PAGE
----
Does the beauty and splendor of nature inspire you? Did you ever wish that the multi-hued rainbow you saw the other day or the picturesque sunset you witnessed on your vacation, were forever? If yes, then perhaps landscape photography is just for you! Read on for some landscape photography tips to get you started.
A landscape photograph is a photograph in which the main subject is nature. The purpose of a landscape photograph is to capture the beauty of a natural landscape, and this is the reason landscape photographers do not include people as their subjects. Landscape photography, just like wildlife photography, is not easy as it requires a lot of time and effort. There are three styles of landscape photography: representational, impressionistic and abstract. No matter what your style is, the following tips on landscape photography are sure to help you.
Useful Tips for Landscape Photography
Just like any other art, there are certain landscape photography techniques that you should follow if you wish to click some awesome shots. If you have tried your hands at portrait photography before, you’ll find that these tips are different from tips for portrait photography for the fact that these are two very different styles of photography.
Tip 1: Use a Wide Angle Lens
The ideal lens for landscape photography is a wide-angle lens. Using a wide-angle lens allows you to capture more of the breathtaking view in your shot. Also, using a wide-angle lens for your shot gives you the option of converting it into a panorama, with the help of editing software. You can experiment with different angles for the shots and also with lenses of different focal lengths.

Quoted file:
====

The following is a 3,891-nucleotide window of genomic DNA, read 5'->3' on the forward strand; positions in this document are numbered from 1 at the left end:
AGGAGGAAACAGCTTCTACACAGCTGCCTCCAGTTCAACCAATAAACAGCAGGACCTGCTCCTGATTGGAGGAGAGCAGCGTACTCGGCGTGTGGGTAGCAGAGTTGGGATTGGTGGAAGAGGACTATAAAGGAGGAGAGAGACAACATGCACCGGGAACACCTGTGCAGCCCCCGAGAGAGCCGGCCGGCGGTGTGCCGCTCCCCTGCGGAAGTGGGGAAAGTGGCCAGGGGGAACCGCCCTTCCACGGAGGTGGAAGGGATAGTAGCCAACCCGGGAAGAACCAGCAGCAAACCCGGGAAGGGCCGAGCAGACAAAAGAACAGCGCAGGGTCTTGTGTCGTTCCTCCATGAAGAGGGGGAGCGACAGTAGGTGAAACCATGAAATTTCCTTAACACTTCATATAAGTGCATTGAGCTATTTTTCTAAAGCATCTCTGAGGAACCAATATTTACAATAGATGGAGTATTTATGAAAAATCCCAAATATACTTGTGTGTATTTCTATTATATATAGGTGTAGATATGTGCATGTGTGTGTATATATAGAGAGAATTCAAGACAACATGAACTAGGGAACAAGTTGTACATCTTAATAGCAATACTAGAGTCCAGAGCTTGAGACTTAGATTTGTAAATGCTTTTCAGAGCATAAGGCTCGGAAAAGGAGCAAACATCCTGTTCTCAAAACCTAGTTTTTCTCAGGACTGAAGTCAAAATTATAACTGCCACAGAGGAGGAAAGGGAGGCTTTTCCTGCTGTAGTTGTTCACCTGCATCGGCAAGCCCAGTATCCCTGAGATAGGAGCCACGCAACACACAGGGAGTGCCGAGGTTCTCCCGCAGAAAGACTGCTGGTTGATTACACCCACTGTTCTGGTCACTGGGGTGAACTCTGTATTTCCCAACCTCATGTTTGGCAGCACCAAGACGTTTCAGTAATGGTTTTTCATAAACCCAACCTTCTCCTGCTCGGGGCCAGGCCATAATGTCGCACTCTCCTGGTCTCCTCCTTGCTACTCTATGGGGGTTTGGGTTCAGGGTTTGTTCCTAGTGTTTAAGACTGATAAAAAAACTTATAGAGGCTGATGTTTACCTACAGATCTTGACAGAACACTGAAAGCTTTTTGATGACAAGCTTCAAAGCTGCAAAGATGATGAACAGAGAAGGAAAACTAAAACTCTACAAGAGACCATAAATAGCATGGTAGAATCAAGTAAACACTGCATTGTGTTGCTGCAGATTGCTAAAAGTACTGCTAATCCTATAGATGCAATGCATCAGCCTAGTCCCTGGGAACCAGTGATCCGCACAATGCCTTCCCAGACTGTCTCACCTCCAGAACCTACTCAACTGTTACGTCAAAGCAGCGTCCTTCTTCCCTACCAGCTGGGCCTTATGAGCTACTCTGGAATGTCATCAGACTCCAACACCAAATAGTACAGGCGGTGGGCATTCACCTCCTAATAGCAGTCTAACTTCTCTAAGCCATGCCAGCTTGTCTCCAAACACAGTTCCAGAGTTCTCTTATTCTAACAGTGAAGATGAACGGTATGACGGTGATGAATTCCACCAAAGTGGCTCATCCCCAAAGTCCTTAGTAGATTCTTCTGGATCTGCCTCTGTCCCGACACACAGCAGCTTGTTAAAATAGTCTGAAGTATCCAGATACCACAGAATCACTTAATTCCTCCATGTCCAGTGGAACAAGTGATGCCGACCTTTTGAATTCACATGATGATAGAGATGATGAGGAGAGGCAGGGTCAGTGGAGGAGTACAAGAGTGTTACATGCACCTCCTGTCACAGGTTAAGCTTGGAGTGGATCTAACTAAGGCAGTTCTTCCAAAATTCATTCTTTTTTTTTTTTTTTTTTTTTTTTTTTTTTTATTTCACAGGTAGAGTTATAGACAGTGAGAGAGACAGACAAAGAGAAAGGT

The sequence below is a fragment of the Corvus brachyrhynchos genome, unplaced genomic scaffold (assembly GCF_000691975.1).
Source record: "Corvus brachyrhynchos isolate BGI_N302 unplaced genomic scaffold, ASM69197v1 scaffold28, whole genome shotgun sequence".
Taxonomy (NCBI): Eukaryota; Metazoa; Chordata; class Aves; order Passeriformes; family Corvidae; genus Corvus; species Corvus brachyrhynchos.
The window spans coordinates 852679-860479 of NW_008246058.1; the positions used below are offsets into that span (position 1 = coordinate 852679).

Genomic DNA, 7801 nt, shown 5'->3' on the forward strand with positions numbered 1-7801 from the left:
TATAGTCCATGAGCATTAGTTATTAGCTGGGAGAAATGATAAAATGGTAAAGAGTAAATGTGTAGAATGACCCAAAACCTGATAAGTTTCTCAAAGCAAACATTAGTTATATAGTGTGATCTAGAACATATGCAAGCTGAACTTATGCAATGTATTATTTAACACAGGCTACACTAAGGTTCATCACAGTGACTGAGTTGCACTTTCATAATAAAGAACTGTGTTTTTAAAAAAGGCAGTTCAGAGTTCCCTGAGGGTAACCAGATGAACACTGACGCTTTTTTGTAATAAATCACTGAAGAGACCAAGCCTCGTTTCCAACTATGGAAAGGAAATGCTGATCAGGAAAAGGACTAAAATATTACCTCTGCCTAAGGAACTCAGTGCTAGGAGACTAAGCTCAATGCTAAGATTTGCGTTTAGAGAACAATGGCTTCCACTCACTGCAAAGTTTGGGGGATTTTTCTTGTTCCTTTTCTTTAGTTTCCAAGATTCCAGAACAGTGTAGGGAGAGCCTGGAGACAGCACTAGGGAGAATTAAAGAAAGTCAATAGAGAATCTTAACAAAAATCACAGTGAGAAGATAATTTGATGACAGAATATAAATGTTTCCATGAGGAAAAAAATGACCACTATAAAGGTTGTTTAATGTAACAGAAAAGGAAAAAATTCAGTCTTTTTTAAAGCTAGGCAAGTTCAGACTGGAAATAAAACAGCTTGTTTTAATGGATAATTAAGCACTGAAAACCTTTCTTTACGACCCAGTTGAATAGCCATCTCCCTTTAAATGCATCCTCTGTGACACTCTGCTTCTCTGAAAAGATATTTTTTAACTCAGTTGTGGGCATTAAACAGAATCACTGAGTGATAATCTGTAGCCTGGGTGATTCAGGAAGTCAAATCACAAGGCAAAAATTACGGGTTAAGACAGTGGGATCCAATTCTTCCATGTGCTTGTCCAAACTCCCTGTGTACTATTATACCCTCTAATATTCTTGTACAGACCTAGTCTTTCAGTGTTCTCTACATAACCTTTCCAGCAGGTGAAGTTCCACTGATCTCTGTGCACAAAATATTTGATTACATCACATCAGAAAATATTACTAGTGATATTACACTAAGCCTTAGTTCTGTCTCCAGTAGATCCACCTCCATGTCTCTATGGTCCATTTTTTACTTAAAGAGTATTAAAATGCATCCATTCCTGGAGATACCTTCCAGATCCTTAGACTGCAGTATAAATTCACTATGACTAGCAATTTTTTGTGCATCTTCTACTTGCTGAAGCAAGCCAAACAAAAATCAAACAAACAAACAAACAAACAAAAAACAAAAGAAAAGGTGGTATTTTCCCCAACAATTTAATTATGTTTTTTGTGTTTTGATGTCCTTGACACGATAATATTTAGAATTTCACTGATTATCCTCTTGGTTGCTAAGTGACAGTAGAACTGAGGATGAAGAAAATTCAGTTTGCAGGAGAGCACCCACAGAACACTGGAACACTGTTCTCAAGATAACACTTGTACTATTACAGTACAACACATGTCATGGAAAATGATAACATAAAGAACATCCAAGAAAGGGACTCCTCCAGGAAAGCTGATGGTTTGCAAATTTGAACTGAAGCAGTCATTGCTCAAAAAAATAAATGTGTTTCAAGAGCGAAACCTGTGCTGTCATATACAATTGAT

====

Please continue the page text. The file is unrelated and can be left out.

Tip 2: Maximize the Depth of Field
Increasing the depth of field of the photograph means a greater part of the photograph is in focus. To do this you need to decrease the aperture of the camera. However, decreasing the aperture size means less light reaching the image sensor, which needs to be neutralized by increasing the shutter speed.
Tip 3: Use a Tripod Camera Stand and Remote
For the simple reason that you need to set the shutter speed as high, to compensate for a smaller aperture, it is extremely important that your camera is completely still while the shot is taken. If you hold the camera in your hand during the shot, chances are that it may get shaken, resulting in a blurred image. It is even better if you use a wireless remote instead of manually clicking the shutter with your hands as this way you’ll get really sharp images.
Tip 4: Use Filters and Polarizers
If you are taking the shot during the day, it is advisable to use graduated filters. This way, there will be a balanced exposure in the photograph right from the beginning without you having to spend hours on Photoshop editing it. There are an array of different filters that serve to enhance your shot in different ways. While density filters control the amount of light reaching the lens, color filters come in different colors, and add a touch of a particular shade to the photograph. Polarizing filters add saturation to your shots.
Tip 5: Choose the Perfect Timing